Any pilot of a twin engined aircraft recognizes the phrase “dead foot, dead engine”, as it explains concisely and easily how to recognize which engine has failed when an emergency occurs. For example, when the right engine fails, the power from the left engine will turn the aircraft to the right, requiring left rudder to keep the airplane straight.  The right rudder would be the “dead foot” indicating the dead engine.  Apparently, such recognition this was not the case in February’s crash of a TransAsia Airways ATR-72 in Taiwan that was captured on video crossing a freeway bridge and crashing dramatically into the Keelung River.  Factual data now emerging from investigation, including the cockpit voice and flight data recorders indicate pilot error and confusion in the cockpit.

Two issues emerge from this situation that are important from a safety perspective.  The first is the adequacy of fundamental training in emergency situations to recognize an engine failure and properly react by increasing power with the engine that is working.  In this situation, the pilot failed to recognize that the number 2 engine had failed, and on the voice recorder said “I will pull back engine 1 throttle”.  The crew then went on to shut down engine 1, the only working engine, and feather its propeller.  That error sealed the fate of the aircraft, as without any power, it could not maintain flying airspeed, and by the time they realized their error and attempted an engine restart, it was too late.  It seems strange that two experienced pilots would each make such a fundamental mistake.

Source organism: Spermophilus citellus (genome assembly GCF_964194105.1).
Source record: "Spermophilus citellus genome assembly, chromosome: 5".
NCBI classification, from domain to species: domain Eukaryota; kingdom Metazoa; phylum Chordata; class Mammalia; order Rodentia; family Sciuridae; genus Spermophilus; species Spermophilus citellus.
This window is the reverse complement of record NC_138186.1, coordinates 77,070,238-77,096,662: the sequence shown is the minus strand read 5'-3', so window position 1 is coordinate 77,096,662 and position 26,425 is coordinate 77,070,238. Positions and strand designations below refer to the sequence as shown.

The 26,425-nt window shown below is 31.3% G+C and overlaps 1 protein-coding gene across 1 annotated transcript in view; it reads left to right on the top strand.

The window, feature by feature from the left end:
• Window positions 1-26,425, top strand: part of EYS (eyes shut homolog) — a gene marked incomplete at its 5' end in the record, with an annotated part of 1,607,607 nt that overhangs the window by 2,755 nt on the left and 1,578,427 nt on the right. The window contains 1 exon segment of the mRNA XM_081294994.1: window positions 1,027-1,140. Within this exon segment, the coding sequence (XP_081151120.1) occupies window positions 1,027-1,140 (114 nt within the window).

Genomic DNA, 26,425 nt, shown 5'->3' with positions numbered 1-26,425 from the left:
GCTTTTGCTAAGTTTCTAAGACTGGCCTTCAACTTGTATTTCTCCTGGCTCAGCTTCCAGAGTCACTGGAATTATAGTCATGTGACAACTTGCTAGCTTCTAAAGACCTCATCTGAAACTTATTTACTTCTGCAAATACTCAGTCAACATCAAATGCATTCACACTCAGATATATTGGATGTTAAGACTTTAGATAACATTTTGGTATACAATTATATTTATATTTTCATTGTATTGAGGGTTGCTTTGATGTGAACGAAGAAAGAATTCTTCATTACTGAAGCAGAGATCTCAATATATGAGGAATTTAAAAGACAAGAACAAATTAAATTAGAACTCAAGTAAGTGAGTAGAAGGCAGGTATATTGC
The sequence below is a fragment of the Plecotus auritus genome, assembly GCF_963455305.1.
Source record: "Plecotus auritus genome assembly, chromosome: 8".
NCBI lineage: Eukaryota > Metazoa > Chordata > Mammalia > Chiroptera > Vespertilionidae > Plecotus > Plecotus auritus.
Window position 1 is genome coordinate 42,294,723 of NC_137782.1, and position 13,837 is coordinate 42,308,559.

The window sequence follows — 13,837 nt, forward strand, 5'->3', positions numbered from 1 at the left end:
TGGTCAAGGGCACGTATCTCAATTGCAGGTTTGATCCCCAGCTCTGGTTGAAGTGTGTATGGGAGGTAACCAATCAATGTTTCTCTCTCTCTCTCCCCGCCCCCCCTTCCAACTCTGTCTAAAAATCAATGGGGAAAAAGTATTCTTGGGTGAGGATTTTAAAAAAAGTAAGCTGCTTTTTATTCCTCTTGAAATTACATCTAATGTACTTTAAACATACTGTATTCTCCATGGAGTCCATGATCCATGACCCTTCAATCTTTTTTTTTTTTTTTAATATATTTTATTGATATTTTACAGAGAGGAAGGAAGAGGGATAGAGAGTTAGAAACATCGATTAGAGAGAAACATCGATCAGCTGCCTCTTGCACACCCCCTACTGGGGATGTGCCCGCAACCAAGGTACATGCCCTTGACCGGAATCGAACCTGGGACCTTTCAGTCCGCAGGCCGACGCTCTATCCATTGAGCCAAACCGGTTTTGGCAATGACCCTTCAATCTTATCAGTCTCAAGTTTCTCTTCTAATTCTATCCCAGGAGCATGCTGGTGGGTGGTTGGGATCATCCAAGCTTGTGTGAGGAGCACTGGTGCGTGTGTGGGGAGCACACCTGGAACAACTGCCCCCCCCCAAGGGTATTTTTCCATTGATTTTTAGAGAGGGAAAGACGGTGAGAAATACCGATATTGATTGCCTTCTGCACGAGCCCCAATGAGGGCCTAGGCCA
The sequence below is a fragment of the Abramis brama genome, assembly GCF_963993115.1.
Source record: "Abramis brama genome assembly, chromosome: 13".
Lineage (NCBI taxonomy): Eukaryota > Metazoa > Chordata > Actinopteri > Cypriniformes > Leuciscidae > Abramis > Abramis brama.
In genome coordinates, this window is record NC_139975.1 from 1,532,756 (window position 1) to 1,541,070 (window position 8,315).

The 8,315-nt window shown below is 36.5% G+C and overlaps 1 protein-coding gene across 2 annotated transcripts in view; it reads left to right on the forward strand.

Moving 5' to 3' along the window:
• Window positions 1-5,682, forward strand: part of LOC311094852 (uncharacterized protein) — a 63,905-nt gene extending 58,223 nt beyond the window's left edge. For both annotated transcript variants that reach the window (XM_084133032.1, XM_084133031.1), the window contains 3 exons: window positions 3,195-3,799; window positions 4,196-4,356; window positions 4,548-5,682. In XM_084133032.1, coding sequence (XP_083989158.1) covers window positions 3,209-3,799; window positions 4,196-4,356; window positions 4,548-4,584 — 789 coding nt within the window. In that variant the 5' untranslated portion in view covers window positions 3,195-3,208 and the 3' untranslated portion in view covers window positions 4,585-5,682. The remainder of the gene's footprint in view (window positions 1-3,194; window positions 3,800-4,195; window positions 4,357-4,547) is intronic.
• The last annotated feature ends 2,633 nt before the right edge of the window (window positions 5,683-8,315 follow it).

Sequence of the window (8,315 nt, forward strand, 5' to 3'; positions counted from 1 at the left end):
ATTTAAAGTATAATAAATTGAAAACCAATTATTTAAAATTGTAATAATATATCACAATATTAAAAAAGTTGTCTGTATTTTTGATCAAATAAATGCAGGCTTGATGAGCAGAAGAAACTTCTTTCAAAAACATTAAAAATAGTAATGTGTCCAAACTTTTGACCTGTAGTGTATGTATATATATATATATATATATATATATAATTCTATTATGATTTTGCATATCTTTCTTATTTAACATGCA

The second issue which emerged is crew coordination, and the ability for a co-pilot to correct a captain when a mistake is imminent.  In this case, the cockpit voice recorder indicates that the co-pilot urged caution before shutting down the engine, but the captain went ahead and shut it down.  As we have seen in previous pilot-error crashes with Asian airlines, including the Asiana crash in San Francisco in 2013, there is often a cultural reluctance to question the authority of a higher ranking individual.  The result is that situations in which the co-pilot knows an error is being committed, and could have been corrected, go unchecked resulting in tragedies.

A crew must work as a team, and because humans are prone to error, deferring to the higher ranking individual at all times entails risk.  A co-pilot must learn how to say “no” to a Captain if he believes actions are incorrect or could endanger the aircraft.   But this is quite difficult to accomplish in a culture that abhors such behavior, and avoids “loss of face”.  Solving this problem is not easy.

Training is one answer, and from a cultural perspective, since the goal of every first officer is to move to the Captain’s seat, to couch such crew coordination activities as “Captain in training actions”. Introducing actions to simulate how a new captain would correct an error from other crew members, practicing them with some on-board exercises, and training first officers to be more assertive is essential to safety.  While this is difficult in a hierarchical society, it is not impossible, if attention is directly given to the issue in a non-threatening way.  Working as a team in which both parties are challenged to keep each other sharp is the best way to overcome the potential for human error, and all parties could likely embrace increasing proficiency.  It might be possible if Captain’s could purposely introduce potential errors to ensure that his co-pilot is sharp, and challenges authority when appropriate as a part of his responsibility in training his crew.  That would begin to change the tone of responses, as the co-pilot would recognize that he might be being tested on his ability to challenge, and do so.

Crew coordination is essential to safety, and two sets of eyes are better than one.  Making it happen is the real challenge ahead, particularly for Asia-based airlines.


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